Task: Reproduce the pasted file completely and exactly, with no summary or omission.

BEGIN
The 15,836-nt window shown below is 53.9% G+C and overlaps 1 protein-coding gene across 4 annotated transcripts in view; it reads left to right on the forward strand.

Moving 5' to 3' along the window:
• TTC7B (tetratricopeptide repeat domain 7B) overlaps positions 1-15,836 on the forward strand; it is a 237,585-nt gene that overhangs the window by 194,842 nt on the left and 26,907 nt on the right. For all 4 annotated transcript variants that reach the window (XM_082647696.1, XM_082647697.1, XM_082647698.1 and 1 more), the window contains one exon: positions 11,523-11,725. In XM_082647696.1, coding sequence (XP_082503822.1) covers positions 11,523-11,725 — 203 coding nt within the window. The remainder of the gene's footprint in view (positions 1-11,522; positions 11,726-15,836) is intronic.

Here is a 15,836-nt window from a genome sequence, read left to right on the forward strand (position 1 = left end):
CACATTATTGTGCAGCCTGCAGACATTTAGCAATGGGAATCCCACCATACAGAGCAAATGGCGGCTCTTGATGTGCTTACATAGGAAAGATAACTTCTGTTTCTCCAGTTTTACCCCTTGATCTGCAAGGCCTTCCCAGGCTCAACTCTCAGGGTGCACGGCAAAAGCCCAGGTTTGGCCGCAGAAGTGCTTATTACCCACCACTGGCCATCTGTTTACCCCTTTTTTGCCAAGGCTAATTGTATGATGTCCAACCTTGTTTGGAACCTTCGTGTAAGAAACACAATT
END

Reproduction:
The 15,836-nt window shown below is 53.9% G+C and overlaps 1 protein-coding gene across 4 annotated transcripts in view; it reads left to right on the forward strand.

Moving 5' to 3' along the window:
• TTC7B (tetratricopeptide repeat domain 7B) overlaps positions 1-15,836 on the forward strand; it is a 237,585-nt gene that overhangs the window by 194,842 nt on the left and 26,907 nt on the right. For all 4 annotated transcript variants that reach the window (XM_082647696.1, XM_082647697.1, XM_082647698.1 and 1 more), the window contains one exon: positions 11,523-11,725. In XM_082647696.1, coding sequence (XP_082503822.1) covers positions 11,523-11,725 — 203 coding nt within the window. The remainder of the gene's footprint in view (positions 1-11,522; positions 11,726-15,836) is intronic.

Here is a 15,836-nt window from a genome sequence, read left to right on the forward strand (position 1 = left end):
CACATTATTGTGCAGCCTGCAGACATTTAGCAATGGGAATCCCACCATACAGAGCAAATGGCGGCTCTTGATGTGCTTACATAGGAAAGATAACTTCTGTTTCTCCAGTTTTACCCCTTGATCTGCAAGGCCTTCCCAGGCTCAACTCTCAGGGTGCACGGCAAAAGCCCAGGTTTGGCCGCAGAAGTGCTTATTACCCACCACTGGCCATCTGTTTACCCCTTTTTTGCCAAGGCTAATTGTATGATGTCCAACCTTGTTTGGAACCTTCGTGTAAGAAACACAATT